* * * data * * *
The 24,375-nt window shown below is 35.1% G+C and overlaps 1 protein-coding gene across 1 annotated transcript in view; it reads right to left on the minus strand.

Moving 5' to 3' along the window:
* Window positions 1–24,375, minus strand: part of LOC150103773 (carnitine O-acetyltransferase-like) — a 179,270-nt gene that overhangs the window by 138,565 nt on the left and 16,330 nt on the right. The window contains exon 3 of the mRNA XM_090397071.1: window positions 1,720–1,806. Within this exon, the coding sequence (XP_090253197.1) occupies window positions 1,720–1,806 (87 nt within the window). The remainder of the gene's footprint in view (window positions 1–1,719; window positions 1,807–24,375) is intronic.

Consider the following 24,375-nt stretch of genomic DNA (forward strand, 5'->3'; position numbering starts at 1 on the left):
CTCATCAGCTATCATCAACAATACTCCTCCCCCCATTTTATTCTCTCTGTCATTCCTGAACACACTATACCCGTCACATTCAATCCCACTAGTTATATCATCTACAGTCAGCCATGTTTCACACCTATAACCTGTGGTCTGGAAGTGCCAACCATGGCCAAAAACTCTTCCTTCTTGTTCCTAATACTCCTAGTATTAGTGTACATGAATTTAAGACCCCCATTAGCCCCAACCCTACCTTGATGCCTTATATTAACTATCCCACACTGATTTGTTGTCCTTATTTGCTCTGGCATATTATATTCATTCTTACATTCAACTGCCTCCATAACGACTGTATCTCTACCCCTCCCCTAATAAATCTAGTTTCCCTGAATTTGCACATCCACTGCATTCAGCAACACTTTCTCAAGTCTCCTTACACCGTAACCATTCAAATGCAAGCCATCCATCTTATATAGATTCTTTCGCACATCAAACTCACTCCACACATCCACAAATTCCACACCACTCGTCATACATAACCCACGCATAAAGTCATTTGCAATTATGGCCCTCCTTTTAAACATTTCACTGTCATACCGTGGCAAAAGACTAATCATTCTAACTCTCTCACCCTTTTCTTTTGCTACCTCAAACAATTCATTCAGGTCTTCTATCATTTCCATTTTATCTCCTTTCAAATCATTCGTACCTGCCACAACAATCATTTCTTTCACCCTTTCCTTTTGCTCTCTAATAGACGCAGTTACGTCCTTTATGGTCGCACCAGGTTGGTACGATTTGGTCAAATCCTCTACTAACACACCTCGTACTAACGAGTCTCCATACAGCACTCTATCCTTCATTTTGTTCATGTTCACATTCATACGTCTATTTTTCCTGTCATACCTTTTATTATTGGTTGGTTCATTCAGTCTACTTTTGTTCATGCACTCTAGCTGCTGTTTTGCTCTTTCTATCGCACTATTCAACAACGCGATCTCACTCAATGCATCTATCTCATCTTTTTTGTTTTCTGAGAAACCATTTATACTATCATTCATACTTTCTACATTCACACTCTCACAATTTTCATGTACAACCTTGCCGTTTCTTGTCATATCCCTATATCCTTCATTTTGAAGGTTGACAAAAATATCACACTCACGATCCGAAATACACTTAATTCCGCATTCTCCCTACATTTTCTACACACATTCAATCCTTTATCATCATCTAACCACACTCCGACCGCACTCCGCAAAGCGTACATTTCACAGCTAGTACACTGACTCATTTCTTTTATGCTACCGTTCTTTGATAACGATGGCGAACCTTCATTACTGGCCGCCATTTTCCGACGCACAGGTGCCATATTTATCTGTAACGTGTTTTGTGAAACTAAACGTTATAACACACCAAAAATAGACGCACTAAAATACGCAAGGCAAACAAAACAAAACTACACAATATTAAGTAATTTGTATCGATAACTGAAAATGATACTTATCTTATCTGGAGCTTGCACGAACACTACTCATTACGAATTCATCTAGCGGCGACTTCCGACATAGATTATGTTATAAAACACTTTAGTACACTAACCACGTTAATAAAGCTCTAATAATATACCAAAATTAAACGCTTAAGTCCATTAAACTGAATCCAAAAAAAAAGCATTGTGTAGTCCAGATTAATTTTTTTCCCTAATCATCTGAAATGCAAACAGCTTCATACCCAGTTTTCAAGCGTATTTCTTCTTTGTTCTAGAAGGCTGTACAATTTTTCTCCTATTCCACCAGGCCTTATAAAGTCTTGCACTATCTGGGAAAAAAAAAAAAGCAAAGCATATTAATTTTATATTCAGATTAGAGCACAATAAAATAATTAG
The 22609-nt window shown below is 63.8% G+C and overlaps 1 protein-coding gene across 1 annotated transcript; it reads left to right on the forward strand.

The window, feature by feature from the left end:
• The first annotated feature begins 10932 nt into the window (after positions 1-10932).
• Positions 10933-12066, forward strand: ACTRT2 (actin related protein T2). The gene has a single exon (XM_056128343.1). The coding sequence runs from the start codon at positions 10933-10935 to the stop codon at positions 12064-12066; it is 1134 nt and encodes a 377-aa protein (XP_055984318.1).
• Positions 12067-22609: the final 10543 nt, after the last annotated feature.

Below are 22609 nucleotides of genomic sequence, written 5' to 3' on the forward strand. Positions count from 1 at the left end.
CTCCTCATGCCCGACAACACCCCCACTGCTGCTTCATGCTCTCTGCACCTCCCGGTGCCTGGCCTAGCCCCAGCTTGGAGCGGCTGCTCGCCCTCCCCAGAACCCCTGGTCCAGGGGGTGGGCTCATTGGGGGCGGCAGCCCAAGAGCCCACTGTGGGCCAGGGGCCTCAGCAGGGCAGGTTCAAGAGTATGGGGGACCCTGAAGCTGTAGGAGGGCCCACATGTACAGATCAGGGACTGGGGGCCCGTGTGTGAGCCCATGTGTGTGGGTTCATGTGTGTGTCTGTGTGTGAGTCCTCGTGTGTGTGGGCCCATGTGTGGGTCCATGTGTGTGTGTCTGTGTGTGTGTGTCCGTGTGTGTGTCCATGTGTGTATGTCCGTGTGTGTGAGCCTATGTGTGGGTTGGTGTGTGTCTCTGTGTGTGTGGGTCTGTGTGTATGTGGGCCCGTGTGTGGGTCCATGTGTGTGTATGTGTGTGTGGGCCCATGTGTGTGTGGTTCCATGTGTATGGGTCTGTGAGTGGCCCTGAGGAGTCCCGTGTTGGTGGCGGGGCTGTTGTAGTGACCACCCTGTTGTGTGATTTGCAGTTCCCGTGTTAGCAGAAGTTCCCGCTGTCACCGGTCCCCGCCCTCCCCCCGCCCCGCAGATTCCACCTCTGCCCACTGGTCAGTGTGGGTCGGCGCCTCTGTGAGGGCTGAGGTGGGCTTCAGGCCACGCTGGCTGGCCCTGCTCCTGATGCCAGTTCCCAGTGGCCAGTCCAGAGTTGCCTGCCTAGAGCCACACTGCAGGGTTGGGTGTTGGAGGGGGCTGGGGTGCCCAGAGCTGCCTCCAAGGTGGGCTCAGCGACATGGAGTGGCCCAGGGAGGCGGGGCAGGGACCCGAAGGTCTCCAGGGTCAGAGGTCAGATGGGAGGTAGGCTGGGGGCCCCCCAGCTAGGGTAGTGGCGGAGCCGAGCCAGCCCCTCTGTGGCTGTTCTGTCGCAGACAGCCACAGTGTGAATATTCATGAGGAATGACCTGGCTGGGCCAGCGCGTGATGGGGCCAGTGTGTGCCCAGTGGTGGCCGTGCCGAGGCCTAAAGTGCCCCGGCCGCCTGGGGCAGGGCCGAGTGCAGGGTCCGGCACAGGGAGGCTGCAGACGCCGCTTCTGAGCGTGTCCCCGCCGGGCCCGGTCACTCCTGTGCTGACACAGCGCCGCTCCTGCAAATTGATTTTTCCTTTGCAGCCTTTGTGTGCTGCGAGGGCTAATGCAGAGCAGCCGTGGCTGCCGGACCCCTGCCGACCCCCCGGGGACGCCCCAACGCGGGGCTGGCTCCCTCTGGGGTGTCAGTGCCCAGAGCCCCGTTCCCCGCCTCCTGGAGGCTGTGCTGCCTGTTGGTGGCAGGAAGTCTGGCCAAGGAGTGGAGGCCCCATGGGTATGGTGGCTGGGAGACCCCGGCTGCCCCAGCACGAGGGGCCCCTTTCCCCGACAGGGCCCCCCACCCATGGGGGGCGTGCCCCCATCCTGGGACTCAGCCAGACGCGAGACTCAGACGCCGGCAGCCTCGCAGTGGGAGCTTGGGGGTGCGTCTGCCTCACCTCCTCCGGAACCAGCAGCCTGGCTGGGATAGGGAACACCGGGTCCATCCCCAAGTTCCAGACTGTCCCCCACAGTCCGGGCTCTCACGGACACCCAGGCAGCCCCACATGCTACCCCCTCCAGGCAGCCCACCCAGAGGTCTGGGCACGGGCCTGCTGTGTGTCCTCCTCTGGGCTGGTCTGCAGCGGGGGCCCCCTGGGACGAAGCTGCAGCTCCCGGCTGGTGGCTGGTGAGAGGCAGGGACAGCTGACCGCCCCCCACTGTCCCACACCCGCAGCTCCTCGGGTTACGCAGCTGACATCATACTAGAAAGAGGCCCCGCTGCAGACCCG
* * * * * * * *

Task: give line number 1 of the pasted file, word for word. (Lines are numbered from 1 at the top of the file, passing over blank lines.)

The 24,375-nt window shown below is 35.1% G+C and overlaps 1 protein-coding gene across 1 annotated transcript in view; it reads right to left on the minus strand.